A Letter To My Father On What Would Have Been His 71st Birthday

Dear Daddy, Today would have been your 71st birthday.

A couple months ago, Jo Jo learned how to read. At first, I thought she was just memorizing, parroting words back. But one night I took out a Dr Seuss ABC alphabet book. You used to read it to her and Teddy, before you went blind. She hadn’t seen it in a couple years. We started the book, going through the letter sounds, and those first few words she got, “baby,” “bubbles”, and “bumblebee” I assumed were just dumb luck. But by the time we got to “horse” and “hay”, I realized she was actually sounding out each word, struggling through the syllables but reading nonetheless.

I started to cry. It brought back a memory of sitting in your family room when she was ten weeks old, holding her and sobbing because a geneticist I’d just brought her to had opined that her small head circumference boded poorly for her cognitive development. No, there was no research to back him up, but in his anecdotal experience the children with DS with such small heads never learned to read. Or write their names. Or even really to talk.

You sat across from me in the big striped ottoman and said quietly, “She will learn to read.”

“Why?” I asked.

“Because she is her mother’s daughter, and she has your determination,” you said.

You pegged my child right, even at barely three months old.

I wish you could have seen Jo Jo this year, Daddy. She learned to read, to finally write her name, to swim on her own in a pool without the safety of a turtle shell. I can picture you in the pool with her, beaming as she swims towards you, moving backwards slowly inch by inch until she finally paddles across the length of the pool on her own.


And the boys?

The boys are doing great. Teddy has inherited your love for numbers. He’s discovered how to add and subtract, first using his fingers and then realizing he can figure it out in his own head. He’s a little human calculator. I can picture the two of you, sitting on the old ratted sunroom green couch, earnestly discussing why it’s impossible to count to infinity.


Geoffrey has become enamored of puzzles. He will spend hours putting them together, his head tilted at just the right angle to amplify his vision. He loves building things. Legos. Train sets. Forts out of sofas. I look at him, tongue between his teeth in concentration, and I puddle up because it’s so clear that he’s 100% your grandson.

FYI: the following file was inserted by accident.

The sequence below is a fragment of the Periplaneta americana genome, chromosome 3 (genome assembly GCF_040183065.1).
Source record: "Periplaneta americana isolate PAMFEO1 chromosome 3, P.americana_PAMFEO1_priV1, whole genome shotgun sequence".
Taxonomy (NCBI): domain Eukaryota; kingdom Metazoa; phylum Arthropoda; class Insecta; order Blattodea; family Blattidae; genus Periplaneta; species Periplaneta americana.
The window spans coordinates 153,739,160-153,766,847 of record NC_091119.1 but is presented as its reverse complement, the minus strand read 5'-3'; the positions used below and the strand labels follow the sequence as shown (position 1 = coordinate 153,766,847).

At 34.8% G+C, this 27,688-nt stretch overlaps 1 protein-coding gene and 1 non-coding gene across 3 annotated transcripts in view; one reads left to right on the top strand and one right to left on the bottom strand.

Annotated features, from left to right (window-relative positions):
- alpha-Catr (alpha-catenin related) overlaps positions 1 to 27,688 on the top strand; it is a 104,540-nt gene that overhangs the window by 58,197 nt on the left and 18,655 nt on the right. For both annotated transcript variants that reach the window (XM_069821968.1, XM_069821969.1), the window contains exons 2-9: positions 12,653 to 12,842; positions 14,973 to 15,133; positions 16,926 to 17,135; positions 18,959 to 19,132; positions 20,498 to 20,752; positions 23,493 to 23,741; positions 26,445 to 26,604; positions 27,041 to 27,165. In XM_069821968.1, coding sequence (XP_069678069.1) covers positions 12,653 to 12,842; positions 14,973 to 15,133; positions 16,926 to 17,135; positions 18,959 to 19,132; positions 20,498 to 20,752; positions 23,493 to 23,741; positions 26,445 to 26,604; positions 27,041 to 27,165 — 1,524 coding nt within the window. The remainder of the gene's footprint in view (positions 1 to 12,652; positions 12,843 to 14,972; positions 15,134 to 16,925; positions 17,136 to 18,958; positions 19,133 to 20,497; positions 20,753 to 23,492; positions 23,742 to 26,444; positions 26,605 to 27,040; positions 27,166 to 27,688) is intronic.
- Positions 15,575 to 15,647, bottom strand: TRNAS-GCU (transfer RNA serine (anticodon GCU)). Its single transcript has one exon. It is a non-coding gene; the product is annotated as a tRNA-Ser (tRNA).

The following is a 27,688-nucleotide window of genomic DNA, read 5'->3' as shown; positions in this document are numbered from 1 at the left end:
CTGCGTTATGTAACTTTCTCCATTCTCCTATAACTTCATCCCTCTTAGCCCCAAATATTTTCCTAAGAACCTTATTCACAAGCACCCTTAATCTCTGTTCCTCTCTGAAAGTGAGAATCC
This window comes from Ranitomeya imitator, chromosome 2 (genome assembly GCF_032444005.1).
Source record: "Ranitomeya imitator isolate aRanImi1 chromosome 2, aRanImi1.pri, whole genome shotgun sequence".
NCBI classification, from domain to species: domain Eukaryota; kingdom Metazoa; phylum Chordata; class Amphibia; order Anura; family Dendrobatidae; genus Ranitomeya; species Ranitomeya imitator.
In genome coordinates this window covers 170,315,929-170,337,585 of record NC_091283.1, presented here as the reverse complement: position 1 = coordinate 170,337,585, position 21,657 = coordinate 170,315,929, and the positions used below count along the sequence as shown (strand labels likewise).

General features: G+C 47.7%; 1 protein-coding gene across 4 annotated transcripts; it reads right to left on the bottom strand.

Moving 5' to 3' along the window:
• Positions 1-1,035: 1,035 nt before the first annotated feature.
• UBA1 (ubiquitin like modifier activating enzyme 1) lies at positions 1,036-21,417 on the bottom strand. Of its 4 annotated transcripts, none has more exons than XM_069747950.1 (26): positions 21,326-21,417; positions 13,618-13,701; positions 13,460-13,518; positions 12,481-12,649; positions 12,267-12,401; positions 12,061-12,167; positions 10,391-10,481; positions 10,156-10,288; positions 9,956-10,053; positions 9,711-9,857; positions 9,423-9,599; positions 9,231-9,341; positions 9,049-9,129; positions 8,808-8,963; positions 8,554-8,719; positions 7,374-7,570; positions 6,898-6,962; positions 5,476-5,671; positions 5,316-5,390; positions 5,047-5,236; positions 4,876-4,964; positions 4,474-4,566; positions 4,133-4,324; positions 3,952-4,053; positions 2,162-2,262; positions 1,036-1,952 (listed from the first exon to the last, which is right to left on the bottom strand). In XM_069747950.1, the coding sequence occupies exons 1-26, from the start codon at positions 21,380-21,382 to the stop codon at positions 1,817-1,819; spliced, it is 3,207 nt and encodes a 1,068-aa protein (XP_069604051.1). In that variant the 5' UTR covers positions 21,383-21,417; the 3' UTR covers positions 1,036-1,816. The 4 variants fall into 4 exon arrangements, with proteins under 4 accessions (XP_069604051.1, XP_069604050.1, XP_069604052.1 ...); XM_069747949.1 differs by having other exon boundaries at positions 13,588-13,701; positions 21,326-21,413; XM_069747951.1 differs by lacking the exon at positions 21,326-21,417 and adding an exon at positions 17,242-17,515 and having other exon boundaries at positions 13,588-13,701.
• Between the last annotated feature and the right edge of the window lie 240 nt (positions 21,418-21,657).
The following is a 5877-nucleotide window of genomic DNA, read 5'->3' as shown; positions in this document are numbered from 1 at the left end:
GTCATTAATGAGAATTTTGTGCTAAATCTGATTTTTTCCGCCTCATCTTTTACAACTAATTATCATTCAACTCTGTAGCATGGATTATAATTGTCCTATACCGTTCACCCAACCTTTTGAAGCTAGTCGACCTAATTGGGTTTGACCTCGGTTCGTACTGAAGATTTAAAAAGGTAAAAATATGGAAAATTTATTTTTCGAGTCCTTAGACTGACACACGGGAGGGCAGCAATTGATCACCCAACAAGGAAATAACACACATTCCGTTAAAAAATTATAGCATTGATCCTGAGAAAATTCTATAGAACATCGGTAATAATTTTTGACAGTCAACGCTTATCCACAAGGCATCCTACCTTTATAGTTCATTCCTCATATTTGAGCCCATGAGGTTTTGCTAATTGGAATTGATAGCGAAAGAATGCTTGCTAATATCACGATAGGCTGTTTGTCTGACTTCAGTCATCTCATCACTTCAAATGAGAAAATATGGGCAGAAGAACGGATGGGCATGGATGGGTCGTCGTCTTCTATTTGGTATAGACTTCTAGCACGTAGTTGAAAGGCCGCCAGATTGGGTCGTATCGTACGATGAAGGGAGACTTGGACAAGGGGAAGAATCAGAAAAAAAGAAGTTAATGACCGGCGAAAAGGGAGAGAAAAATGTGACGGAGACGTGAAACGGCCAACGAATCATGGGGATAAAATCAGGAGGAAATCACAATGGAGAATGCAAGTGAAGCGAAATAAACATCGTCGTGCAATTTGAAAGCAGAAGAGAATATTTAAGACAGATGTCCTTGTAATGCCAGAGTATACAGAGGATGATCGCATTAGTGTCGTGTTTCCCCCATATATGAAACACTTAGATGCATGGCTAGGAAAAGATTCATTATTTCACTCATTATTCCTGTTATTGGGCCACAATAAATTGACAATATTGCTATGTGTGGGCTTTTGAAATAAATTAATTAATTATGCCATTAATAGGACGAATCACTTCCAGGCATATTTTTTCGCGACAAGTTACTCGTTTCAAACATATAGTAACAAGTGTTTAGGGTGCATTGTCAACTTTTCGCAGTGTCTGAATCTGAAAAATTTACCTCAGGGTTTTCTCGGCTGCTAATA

I took all three to Legoland a few months ago. Jo Jo was indifferent, the boys were enthralled. I cried when we walked into Miniland, a room filled with sparkling replicas of New York City icons. I could see you taking my two little boys by their hands and walking them over, patiently explaining the significance behind each landmark: the first time you saw the Statue of Liberty with your own grandfather, memories of going to baseball games at Shea Stadium, the fact that their great great grandparents had entered the country through Ellis Island. They would be excited, their voices rising over each other as they asked questions, and you would kneel down to their height and say solemnly “one at a time please” before hustling them over to the toy store to buy their own little Lego versions of the Empire State Building and White House. There would be more squealing and screaming followed by admonitions followed by ice cream and then we’d return home, where you’d spend hours helping them assemble their masterpieces.

And I’d watch and laugh, thinking, poor Daddy, after years of being forced to play Barbie Dolls with two girls he now has grandsons to build Legos with and take to baseball games and shoot basketballs with. He complains about his back hurting or how he’s too old to be down on the ground wrestling with two little boys but he’s really in pure heaven. But of course, you’re not here. Teddy asks where you are and I try to explain that you’re in heaven, looking down, that you may not be physically here but that you see us and everything we do. He furrows his forehead and looks concerned. “He’s up in the sky?” he asks, and then, “how many miles away is Pop Pop?”

I say I don’t know.

He doesn’t like this. “500 miles? A thousand.”

“It’s further than that,” I say vaguely.

He frowns. My son wants specifics. A million miles? A trillion?

“Maybe it’s infinity,” he says.

“Yes my love,” I say. “It is.”

He looks pensive. “But where is Pop Pop in the Universe,” he wants to know. “Is he closer to Mars, or closer to Uranus?”

At times like this I want you around more than anything. I know you would cuddle with my small son on the couch and explain the metaphysics of the afterlife so much better than I ever could. You would discuss the planets and how they turn and the concept of the Milky Way and all the different galaxies. The two of you would sit side by side talking earnestly—carbon copies of one another—and I would see by the slight smile at the edges of your mouth that you are relishing the way your first grandson’s mind works. It is, after all, an analytical mind much like your own.

I miss you so, so much, Daddy.

Happy birthday, wherever you are.

Cape Vacation June 2010 100

Love, Hallie